Major new plan for Schiphol Airport

Special train stations and sound absorbent pyramids are among the ideas contained in a major new plan for Schiphol airport which is to be presented to transport minister Camiel Eurlings on Monday.

The plan has been drawn up by all the major players at Schiphol, including national carrier KLM, Stork Aersopace and the Delft University of Technology (TU). The aim is to enable air traffic at Schiphol to increase by 20% in the near future without damaging the environment or compromising the accessibility of the airport, reports ANP news service.
The plan includes using hybrid engines and bio-fuel to cut carbon dioxide emissions from ground vehicles, such as tankers and luggage trucks, by between 20% and 50%. Researchers at Delft are also working on developing a new ‘ultra green’ airplane.
To make sure roads around the airport are not clogged up with even more traffic, the plan proposes designing special lounges at a number of railway stations so that air passengers can check in themselves and their baggage before taking a train to Schiphol. One such trial facility is currently being developed by KLM and Dutch Rail at the central station in Antwerp, ANP says.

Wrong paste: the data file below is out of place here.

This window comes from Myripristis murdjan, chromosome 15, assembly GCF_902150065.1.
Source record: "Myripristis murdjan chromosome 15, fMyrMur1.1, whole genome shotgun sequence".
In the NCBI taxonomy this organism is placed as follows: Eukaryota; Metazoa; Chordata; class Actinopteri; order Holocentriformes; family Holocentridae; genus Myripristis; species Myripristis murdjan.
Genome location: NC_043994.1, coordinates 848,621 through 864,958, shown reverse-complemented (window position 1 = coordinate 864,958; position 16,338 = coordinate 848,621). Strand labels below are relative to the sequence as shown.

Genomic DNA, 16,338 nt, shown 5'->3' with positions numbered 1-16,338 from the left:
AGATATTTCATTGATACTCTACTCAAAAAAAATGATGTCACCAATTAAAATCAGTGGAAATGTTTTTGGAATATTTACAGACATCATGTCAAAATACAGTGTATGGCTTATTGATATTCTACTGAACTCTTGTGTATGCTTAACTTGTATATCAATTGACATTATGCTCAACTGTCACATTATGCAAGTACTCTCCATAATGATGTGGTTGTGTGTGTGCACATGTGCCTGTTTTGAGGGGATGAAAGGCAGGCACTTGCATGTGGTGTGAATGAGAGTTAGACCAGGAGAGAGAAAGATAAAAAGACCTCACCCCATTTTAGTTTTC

Meanwhile, noise disturbance around the airport will be dealt with by the construction of pyramids made of sound absorbent material.
The organisations that have drawn up the Schiphol expansion plan estimate it will cost many millions of euros and although they are prepared to make investments themselves, they also want government aid, reports ANP.
‘With this plan we can really make a name for ourselves in the world,’ Ben Droste, former airforce general and now dean at TU Delft, told the Telegraaf.

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